In order for a film to be successfully suspenseful, however, it needs to have an engaging storyline that allows the audience the opportunity to get lost in the story. With the horror and thriller genre, the only way to create legitimate terror through suspense is to hook the viewer from the opening scene and never let go of that hold. If a film can't do that, then it's lost its audience from the very start and is surely headed towards a drastic demise. It's for this very reason that we don't see all that many great horror films nowadays, but The Orphanage definitely teeters on the brink of greatness. We get a fantastic plot that's infused with a level of emotion not normally seen within this genre. It's this emotion that helps carry the film towards its rather beautiful conclusion, and it should be commended.
On the same hand, we're also getting a slew of great performances from the cast. Rueda is fantastic as our lead, and the young Príncep holds his own whenever he finds time on-screen. We also get a couple of rather good supporting performances, especially from the likes of Geraldine Chaplin who brings a legitimate cameo appearance to the film.
I'd also like to make a quick mention of the film's fantastic musical score, composed by Fernando Velázquez. It perfectly sets the mood for the film and holds the tone throughout. It's a beautifully written score, and here's a little snippet for your listening pleasure:
At the end of the day, however, it's the story and the emotion that truly carry The Orphanage to success. While I'm not quite ready to call the film "great," I do have to say that it's a very good movie that offers a different type of horror experience. If you're tired of cheap thrills and want a "breath of fresh air," then give The Orphanage a go. Be forewarned if you're not a fan of subtitles, however.
"I need to know where you came from." -- Ella Swenson
Cowboys & Aliens is a 2011 sci-fi action film directed by Jon Favreau that centers around a 19th-century battle between humans and invading aliens. The film opens with Jake Lonergan (Daniel Craig) waking in the middle of the desert with no recollection of his past and a mysterious metal bracelet attached to his wrist. He makes his way to the small town of Absolution, where he somewhat inadvertently helps a young hot-shot named Percy Dolarhyde (Paul Dano) into finding trouble with the law. This causes the local sheriff John Taggart (Keith Carradine) to recognize Lonergan as a wanted criminal, and it sets Percy's father Woodrow (Harrison Ford) quickly against him. Just as Taggart is sending Percy and Lonergan to federal marshals and Woodrow attempts to take custody of their lives, mysterious lights in the sky begin to attack the small town, kidnapping a number of the people - including Percy and the sheriff - there. Convinced that demons have set into the town, Woodrow and Lonergan take a rag-tag group of survivors into the desert to find the creatures and save their kin. With the help of a young woman named Ella (Olivia Wilde) who knows more than meets the eye, the group plans their attack against the creatures in the hopes of ridding the menace once and for all.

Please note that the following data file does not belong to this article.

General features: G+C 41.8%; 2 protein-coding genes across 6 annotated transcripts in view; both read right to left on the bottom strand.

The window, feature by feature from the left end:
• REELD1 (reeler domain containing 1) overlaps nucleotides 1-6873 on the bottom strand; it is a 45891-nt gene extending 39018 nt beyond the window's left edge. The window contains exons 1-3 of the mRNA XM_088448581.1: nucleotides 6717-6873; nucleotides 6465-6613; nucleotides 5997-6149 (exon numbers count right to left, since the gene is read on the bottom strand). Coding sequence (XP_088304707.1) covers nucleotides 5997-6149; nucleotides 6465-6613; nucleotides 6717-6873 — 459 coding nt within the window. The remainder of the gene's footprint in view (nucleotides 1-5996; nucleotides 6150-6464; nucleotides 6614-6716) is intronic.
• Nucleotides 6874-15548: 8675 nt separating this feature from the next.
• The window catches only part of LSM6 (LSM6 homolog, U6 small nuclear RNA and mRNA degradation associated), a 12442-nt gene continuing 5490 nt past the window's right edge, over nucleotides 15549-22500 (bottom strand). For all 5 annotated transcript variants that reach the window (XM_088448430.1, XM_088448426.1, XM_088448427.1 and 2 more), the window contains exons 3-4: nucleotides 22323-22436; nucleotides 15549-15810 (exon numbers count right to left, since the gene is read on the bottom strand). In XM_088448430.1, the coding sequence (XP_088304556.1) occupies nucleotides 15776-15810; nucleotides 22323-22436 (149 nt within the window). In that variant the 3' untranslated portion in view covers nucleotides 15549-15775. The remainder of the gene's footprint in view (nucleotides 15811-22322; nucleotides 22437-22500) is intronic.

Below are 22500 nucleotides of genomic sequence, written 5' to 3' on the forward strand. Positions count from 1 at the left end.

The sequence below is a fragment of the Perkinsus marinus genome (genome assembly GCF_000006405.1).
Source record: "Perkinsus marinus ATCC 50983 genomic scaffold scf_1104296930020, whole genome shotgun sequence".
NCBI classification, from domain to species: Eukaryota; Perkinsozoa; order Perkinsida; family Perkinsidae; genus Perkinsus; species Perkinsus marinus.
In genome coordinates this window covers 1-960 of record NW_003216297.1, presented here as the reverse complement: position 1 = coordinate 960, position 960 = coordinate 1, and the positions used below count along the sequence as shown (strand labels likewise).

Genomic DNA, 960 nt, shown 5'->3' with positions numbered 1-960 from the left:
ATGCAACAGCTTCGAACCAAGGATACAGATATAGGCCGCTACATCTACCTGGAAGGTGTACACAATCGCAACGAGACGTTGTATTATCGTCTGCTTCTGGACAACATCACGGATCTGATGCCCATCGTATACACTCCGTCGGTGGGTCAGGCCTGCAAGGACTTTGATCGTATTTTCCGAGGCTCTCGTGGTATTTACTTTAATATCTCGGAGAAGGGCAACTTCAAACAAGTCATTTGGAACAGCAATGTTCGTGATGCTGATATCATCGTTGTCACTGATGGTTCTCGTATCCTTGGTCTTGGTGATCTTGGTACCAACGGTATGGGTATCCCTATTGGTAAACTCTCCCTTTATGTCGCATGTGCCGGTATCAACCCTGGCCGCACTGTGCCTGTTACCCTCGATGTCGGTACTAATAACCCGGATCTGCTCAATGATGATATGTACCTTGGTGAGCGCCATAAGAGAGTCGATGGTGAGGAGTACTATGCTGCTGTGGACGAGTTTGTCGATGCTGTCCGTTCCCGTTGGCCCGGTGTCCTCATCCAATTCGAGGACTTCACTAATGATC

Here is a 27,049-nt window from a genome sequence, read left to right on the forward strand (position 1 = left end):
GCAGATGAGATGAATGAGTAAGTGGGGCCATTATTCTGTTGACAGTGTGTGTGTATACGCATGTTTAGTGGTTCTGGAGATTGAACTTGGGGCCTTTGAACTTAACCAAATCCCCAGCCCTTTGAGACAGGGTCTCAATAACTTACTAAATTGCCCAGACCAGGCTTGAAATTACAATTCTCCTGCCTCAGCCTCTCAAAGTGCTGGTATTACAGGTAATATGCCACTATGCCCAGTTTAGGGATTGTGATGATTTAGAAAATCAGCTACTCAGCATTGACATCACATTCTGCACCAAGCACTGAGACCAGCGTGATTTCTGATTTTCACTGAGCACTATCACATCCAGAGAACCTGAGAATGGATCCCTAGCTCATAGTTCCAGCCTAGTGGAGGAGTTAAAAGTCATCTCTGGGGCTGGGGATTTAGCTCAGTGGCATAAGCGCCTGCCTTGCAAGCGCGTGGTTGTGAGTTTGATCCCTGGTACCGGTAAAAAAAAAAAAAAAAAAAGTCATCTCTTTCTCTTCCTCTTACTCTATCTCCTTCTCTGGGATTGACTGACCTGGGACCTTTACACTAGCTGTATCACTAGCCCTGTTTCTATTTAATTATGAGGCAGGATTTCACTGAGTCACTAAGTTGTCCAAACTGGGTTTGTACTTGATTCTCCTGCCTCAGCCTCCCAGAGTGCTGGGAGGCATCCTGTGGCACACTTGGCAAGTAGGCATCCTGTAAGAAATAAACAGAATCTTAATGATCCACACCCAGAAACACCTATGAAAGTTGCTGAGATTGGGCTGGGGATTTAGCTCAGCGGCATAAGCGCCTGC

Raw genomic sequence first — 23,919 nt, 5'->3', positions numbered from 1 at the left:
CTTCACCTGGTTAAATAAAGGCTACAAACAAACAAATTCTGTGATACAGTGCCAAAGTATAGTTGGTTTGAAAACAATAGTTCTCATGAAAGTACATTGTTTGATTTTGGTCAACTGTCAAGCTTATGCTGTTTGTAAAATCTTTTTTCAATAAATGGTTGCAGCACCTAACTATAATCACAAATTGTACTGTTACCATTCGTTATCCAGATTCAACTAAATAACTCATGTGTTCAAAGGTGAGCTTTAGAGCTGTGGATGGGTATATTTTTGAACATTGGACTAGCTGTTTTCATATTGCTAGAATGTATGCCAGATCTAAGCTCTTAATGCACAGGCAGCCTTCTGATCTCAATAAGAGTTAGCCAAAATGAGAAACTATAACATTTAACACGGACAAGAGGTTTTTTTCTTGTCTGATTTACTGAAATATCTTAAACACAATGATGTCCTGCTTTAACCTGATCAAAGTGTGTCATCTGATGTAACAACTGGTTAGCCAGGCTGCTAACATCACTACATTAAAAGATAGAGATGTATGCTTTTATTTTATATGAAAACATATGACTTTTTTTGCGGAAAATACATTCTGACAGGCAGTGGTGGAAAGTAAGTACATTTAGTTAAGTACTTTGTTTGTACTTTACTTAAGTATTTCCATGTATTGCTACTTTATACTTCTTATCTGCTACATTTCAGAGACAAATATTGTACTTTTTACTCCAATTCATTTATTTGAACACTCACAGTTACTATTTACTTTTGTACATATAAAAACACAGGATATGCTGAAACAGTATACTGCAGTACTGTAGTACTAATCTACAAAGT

If you've been reading my blogs for a while, you'll know that I was drinking from the Cowboys & Aliens Kool-Aid since I first saw the trailers last year. I placed it as my second most anticipated film of the 2011 summer because, as I stated in that post, "there's something about the concept of aliens mixing with the Old West that's entirely intriguing." And considering the film has a line-up of producers that includes Steven Spielberg, Ron Howard and Brian Grazer, you'd have to think that there could be something about this film, especially when their excitement is so palpable.
Suffice it to say, I was a little let down by the final product that Cowboys & Aliens placed on the screen. While it's not a terrible movie by any means, there just wasn't enough to keep me entirely intrigued throughout the entire film. (To be fair, I did see this at a midnight showing after an extremely long day, so fatigue and exhaustion could be playing a bit into this review). Now, there wasn't a huge issue with the level of acting. I thought it fit well with this particular film even if certain members of the cast found it commonplace to overact during the entire film. Our two leads - Craig and Ford - are the most guilty of this particular crime, but we've also got some lesser characters who ham it up during their time on-screen (look for the usually brilliant Dano to fall into that category this time around). Still, it's not bad enough to make you cringe, but I just thought the acting could have been a tad bit better.